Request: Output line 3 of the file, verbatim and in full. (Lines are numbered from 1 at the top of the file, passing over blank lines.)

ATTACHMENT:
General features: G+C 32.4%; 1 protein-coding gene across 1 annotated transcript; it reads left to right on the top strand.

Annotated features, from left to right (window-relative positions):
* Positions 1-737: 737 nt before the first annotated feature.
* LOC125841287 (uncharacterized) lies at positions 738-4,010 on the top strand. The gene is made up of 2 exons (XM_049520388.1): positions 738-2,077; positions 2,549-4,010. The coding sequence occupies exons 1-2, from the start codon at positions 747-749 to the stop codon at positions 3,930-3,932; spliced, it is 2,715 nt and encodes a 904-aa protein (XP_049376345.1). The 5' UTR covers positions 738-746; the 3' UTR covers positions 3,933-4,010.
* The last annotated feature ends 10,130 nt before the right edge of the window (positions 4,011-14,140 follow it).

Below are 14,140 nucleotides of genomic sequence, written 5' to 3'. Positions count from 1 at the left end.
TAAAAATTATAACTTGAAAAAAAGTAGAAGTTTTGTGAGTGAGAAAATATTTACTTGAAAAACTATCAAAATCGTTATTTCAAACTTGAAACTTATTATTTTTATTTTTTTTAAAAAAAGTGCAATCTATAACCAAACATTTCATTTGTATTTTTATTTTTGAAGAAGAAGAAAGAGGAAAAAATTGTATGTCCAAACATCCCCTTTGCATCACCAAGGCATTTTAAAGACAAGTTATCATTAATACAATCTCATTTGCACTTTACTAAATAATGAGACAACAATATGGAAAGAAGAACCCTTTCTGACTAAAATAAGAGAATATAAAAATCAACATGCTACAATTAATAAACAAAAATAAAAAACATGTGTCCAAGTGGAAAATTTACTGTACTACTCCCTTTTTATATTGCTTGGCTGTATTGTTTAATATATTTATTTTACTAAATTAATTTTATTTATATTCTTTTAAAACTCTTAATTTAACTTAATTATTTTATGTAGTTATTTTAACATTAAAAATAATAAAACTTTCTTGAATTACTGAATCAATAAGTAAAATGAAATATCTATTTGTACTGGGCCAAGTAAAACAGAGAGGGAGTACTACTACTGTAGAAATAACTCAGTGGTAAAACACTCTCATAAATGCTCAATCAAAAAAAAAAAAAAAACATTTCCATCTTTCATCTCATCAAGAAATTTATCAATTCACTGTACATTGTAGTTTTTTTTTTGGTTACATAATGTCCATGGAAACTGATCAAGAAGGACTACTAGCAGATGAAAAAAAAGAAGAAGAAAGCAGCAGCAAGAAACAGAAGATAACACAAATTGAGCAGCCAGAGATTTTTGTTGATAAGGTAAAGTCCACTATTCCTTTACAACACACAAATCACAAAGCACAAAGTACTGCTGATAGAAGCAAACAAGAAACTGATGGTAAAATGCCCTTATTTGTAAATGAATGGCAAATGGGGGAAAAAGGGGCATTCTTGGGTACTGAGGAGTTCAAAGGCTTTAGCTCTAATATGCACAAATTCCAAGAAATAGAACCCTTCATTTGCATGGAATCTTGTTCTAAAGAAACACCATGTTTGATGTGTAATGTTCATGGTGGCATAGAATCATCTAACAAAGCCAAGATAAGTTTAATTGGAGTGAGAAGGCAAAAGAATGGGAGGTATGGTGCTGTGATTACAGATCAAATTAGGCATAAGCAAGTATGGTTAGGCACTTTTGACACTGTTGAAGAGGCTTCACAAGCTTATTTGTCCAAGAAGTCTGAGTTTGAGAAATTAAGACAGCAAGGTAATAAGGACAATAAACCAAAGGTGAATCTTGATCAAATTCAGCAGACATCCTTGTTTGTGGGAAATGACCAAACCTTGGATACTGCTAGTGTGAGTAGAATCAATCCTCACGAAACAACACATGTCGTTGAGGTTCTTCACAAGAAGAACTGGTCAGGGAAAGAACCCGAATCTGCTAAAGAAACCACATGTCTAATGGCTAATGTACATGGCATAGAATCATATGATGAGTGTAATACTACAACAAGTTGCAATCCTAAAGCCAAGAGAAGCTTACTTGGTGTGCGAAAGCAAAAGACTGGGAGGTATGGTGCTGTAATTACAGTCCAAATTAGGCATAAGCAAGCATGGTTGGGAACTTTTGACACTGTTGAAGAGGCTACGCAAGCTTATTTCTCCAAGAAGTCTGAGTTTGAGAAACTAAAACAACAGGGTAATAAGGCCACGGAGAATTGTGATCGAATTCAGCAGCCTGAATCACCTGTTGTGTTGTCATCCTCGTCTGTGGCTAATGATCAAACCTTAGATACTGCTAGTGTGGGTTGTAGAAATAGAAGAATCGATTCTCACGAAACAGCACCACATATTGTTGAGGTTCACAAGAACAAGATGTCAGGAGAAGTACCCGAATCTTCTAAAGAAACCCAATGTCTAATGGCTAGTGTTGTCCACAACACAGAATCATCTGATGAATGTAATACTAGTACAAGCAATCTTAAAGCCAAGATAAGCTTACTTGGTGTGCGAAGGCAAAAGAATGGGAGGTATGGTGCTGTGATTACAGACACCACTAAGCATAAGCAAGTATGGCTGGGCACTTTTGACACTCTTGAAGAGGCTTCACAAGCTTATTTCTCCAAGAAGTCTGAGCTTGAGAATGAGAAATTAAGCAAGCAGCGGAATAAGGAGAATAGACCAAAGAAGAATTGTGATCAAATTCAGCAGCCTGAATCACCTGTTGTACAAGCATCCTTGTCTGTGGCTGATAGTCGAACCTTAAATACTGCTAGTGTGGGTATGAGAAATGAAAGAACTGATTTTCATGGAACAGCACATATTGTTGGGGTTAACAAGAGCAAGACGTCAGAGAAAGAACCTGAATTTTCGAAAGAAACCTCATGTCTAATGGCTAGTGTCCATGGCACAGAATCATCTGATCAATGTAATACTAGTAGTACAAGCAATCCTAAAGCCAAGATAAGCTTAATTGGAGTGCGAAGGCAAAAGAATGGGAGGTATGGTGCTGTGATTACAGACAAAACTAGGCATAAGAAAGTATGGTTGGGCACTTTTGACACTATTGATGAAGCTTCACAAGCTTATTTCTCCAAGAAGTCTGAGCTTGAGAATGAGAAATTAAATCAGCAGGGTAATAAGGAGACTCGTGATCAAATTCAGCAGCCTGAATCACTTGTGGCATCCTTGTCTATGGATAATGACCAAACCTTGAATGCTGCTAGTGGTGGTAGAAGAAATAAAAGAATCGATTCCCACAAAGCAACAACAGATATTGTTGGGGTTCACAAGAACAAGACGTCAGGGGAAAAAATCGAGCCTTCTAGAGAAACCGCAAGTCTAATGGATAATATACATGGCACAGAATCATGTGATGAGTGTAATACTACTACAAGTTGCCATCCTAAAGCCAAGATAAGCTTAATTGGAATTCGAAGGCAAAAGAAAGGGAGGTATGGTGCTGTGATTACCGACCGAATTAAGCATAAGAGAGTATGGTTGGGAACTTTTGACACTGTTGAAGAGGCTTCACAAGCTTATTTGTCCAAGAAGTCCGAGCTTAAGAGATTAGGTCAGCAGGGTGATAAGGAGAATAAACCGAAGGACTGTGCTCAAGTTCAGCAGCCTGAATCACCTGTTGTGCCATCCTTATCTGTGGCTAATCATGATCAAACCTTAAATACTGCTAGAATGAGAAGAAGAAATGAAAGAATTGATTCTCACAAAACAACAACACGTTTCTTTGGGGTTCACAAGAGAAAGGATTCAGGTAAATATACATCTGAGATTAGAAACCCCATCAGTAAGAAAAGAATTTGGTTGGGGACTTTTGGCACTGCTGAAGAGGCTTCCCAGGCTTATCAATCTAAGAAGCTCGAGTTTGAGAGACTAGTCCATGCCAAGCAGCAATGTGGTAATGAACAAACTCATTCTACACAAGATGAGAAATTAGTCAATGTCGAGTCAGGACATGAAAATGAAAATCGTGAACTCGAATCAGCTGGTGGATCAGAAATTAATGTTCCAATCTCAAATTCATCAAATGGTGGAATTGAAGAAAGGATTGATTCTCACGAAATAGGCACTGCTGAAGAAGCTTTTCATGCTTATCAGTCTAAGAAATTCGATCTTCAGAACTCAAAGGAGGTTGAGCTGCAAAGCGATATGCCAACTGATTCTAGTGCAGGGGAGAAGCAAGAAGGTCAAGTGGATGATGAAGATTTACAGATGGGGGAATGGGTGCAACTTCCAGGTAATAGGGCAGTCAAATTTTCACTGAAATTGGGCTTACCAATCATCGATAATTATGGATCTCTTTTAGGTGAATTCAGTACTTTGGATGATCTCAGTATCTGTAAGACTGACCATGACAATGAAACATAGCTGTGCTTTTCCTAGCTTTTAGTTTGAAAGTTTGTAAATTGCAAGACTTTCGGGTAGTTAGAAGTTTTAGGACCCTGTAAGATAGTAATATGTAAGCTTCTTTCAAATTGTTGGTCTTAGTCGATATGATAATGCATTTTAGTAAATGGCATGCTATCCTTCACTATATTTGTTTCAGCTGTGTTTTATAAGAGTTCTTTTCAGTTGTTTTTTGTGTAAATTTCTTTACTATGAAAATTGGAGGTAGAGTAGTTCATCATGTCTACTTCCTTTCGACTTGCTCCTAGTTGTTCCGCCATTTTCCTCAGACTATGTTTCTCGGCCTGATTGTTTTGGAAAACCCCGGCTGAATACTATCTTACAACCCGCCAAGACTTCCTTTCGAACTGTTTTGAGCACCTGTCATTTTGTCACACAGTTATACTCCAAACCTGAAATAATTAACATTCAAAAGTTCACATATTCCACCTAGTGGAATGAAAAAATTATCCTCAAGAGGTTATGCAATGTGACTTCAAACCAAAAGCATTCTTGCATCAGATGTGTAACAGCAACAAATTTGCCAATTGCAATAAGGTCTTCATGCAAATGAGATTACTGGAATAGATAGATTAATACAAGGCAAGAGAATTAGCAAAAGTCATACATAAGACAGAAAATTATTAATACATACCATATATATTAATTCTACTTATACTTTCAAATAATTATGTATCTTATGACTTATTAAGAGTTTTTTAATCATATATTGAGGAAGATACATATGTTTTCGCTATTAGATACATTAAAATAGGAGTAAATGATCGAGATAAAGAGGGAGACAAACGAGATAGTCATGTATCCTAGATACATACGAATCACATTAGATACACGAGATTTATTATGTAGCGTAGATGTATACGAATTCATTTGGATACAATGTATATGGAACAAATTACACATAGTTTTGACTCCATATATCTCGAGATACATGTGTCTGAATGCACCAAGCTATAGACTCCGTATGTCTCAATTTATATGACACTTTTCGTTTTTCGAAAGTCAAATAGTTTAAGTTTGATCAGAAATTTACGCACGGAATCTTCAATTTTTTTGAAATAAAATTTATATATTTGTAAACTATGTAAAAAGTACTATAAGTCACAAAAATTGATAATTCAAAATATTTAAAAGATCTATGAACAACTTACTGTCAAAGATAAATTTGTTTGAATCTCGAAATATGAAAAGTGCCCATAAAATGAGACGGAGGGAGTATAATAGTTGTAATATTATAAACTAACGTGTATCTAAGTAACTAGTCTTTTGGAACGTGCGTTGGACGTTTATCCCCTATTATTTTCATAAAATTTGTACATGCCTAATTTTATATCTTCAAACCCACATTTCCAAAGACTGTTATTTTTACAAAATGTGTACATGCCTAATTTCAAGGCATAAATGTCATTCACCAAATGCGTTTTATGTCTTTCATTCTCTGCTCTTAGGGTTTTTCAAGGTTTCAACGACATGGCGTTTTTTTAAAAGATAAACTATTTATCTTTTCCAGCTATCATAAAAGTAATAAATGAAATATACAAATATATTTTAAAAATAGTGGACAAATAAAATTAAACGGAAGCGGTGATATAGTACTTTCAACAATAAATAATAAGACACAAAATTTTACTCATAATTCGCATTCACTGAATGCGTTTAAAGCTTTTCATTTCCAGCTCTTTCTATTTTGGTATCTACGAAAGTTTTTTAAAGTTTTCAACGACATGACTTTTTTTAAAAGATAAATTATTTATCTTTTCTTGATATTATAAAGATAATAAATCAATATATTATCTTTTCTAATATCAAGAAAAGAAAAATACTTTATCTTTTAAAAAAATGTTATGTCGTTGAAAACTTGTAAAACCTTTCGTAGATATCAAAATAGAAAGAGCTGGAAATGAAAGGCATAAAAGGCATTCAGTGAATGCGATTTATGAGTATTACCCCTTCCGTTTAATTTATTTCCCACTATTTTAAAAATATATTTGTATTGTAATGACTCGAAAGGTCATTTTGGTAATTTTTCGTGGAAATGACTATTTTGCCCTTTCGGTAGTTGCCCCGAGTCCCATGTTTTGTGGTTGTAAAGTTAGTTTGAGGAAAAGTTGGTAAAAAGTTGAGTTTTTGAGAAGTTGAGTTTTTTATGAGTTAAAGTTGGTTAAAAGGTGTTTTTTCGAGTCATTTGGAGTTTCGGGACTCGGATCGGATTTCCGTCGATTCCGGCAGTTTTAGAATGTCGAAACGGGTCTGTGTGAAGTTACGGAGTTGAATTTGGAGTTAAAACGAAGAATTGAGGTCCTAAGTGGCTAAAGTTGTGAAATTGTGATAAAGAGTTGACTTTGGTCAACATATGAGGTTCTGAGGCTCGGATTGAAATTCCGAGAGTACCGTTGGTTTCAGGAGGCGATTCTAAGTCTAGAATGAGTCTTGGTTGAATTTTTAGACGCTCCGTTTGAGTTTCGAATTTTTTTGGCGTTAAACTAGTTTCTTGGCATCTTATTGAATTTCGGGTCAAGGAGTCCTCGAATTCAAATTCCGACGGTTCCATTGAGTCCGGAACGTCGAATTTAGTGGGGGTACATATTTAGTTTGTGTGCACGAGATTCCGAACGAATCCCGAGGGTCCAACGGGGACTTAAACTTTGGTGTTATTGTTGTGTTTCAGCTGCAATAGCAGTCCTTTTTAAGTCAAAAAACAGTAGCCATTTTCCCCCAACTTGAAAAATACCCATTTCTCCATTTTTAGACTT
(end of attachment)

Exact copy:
* Positions 1-737: 737 nt before the first annotated feature.